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Concussion Testing Moves Away From Imaging

March 27, 2013
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Researchers at the University of Notre Dame have developed a tablet computer–based concussion testing system that, they say, can detect signs of brain injury in a person’s speech.

A Notre Dame news release says the system obviates the need for imaging:

Although baseline tests of athletes prior to an injury are trending up, these tests must still be compared to examinations after an injury has occurred. They require heavy medical equipment, such as a CT scanner, MRI equipment or X-ray machine, and are not always conclusive.

“Heavy” medical equipment? Come on; comments about weight are just mean.

Anyway, the Notre Dame system substitutes a tablet computer loaded with special software. A individual speaks into the computer both before and after an event that might cause a concussion, such as an athletic competition. The software looks for indicators of traumatic brain injury (TBI), such as distorted vowels, hyper-nasality, and imprecise consonants.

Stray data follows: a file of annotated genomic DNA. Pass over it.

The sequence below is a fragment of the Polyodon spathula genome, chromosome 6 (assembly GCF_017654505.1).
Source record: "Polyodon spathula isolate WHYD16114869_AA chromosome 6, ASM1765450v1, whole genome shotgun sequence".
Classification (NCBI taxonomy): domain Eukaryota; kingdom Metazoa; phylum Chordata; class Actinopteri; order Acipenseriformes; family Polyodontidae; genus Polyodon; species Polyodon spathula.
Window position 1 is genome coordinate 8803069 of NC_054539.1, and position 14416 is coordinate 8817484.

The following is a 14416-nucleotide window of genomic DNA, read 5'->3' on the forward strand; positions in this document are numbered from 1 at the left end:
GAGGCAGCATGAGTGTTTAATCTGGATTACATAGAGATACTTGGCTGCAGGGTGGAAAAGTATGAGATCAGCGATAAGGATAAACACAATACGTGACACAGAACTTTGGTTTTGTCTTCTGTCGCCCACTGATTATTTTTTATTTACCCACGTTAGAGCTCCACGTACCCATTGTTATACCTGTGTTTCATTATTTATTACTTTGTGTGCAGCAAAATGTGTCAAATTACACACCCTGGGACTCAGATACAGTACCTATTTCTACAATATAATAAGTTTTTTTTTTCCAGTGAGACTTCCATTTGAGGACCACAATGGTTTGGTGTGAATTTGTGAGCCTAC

“This project is a great example of how mobile computing and sensing technologies can transform health care,” said Christian Poellabauer, PhD, associate professor of computer science and engineering and one of the system’s developers. “More important, because almost 90 percent of concussions go unrecognized, this technology offers tremendous potential to reduce the impact of concussive and subconcussive hits to the head.”

The researchers tested the system during annual student boxing tournaments at Notre Dame. During the 2012 Bengal Bouts, the tablet computer detected nine concussions among 125 participants that, according to the news release, university medical personnel confirmed.

The researchers claim several advantages over imaging or observational tests for concussion: portability, high accuracy, low cost, and low probability of deception (because it’s difficult for those suffering from TBI to fake “normal” speech patterns).

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Virginia makes the warning message stronger for patients whose mammograms detect dense breast tissue. For the new wording, see our Facebook page.

Related seminar: UCSF Neuro and Musculoskeletal Imaging

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